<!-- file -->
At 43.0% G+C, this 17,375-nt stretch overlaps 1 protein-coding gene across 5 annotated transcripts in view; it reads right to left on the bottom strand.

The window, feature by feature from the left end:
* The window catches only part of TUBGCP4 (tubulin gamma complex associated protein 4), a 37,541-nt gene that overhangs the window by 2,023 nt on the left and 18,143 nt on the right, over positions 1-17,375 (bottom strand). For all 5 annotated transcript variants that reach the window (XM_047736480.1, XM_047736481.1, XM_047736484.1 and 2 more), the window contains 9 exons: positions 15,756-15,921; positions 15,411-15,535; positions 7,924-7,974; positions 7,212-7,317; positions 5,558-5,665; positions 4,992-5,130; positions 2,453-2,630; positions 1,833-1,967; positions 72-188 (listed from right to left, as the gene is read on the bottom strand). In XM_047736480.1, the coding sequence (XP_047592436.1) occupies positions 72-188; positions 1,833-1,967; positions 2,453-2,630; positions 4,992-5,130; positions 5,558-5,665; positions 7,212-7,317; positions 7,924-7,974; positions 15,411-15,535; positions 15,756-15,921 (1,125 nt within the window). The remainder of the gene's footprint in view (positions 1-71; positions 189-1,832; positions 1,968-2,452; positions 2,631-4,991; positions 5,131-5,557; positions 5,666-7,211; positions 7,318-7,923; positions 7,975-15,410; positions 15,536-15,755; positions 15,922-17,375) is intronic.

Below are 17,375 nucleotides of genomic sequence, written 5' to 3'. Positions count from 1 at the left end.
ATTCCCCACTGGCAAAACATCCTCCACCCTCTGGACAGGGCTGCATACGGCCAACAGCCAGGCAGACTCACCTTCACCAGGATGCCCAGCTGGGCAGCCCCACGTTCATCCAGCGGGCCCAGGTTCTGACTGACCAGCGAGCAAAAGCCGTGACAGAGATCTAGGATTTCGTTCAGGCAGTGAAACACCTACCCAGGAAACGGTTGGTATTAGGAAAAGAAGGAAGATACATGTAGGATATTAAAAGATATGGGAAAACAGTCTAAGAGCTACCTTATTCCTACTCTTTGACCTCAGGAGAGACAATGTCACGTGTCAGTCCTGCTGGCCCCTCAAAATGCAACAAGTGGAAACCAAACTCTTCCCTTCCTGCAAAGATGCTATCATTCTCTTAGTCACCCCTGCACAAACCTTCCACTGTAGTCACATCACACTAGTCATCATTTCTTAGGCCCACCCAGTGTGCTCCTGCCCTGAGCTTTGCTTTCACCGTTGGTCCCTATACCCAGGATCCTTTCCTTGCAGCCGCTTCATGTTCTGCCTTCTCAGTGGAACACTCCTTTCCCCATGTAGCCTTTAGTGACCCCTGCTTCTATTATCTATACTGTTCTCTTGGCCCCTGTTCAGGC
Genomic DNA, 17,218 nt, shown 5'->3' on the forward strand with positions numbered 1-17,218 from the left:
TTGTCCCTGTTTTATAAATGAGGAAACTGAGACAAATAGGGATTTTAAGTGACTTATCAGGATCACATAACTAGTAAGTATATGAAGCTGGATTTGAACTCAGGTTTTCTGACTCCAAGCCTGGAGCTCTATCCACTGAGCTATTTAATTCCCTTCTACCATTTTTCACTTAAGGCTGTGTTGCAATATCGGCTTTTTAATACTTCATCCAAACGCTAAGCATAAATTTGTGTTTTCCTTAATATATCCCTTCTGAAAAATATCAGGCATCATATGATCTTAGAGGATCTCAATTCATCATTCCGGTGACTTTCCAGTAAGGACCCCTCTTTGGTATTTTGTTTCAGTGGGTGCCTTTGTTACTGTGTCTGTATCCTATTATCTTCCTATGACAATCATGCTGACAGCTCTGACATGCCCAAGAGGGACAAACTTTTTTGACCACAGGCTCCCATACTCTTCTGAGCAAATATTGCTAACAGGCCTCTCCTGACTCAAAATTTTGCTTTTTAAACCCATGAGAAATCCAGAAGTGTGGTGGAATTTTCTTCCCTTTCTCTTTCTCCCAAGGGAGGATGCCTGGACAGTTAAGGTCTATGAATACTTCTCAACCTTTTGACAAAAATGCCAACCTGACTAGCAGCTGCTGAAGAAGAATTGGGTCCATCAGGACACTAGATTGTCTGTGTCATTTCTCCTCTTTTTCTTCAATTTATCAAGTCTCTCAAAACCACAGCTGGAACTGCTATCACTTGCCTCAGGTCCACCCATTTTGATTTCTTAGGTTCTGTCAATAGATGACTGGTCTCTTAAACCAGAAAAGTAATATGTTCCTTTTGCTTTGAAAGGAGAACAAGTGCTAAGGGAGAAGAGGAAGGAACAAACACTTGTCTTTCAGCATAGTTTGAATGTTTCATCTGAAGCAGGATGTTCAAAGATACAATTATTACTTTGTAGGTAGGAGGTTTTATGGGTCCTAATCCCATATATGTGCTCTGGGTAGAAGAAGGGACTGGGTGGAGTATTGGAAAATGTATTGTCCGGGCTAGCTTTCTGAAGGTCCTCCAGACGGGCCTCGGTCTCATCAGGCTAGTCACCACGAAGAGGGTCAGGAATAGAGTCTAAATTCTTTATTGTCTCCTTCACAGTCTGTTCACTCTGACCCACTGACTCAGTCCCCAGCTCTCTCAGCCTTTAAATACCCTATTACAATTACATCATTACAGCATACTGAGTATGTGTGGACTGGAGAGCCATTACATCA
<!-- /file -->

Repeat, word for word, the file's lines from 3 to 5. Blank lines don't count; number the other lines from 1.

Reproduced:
* The window catches only part of TUBGCP4 (tubulin gamma complex associated protein 4), a 37,541-nt gene that overhangs the window by 2,023 nt on the left and 18,143 nt on the right, over positions 1-17,375 (bottom strand). For all 5 annotated transcript variants that reach the window (XM_047736480.1, XM_047736481.1, XM_047736484.1 and 2 more), the window contains 9 exons: positions 15,756-15,921; positions 15,411-15,535; positions 7,924-7,974; positions 7,212-7,317; positions 5,558-5,665; positions 4,992-5,130; positions 2,453-2,630; positions 1,833-1,967; positions 72-188 (listed from right to left, as the gene is read on the bottom strand). In XM_047736480.1, the coding sequence (XP_047592436.1) occupies positions 72-188; positions 1,833-1,967; positions 2,453-2,630; positions 4,992-5,130; positions 5,558-5,665; positions 7,212-7,317; positions 7,924-7,974; positions 15,411-15,535; positions 15,756-15,921 (1,125 nt within the window). The remainder of the gene's footprint in view (positions 1-71; positions 189-1,832; positions 1,968-2,452; positions 2,631-4,991; positions 5,131-5,557; positions 5,666-7,211; positions 7,318-7,923; positions 7,975-15,410; positions 15,536-15,755; positions 15,922-17,375) is intronic.

Below are 17,375 nucleotides of genomic sequence, written 5' to 3'. Positions count from 1 at the left end.
ATTCCCCACTGGCAAAACATCCTCCACCCTCTGGACAGGGCTGCATACGGCCAACAGCCAGGCAGACTCACCTTCACCAGGATGCCCAGCTGGGCAGCCCCACGTTCATCCAGCGGGCCCAGGTTCTGACTGACCAGCGAGCAAAAGCCGTGACAGAGATCTAGGATTTCGTTCAGGCAGTGAAACACCTACCCAGGAAACGGTTGGTATTAGGAAAAGAAGGAAGATACATGTAGGATATTAAAAGATATGGGAAAACAGTCTAAGAGCTACCTTATTCCTACTCTTTGACCTCAGGAGAGACAATGTCACGTGTCAGTCCTGCTGGCCCCTCAAAATGCAACAAGTGGAAACCAAACTCTTCCCTTCCTGCAAAGATGCTATCATTCTCTTAGTCACCCCTGCACAAACCTTCCACTGTAGTCACATCACACTAGTCATCATTTCTTAGGCCCACCCAGTGTGCTCCTGCCCTGAGCTTTGCTTTCACCGTTGGTCCCTATACCCAGGATCCTTTCCTTGCAGCCGCTTCATGTTCTGCCTTCTCAGTGGAACACTCCTTTCCCCATGTAGCCTTTAGTGACCCCTGCTTCTATTATCTATACTGTTCTCTTGGCCCCTGTTCAGGC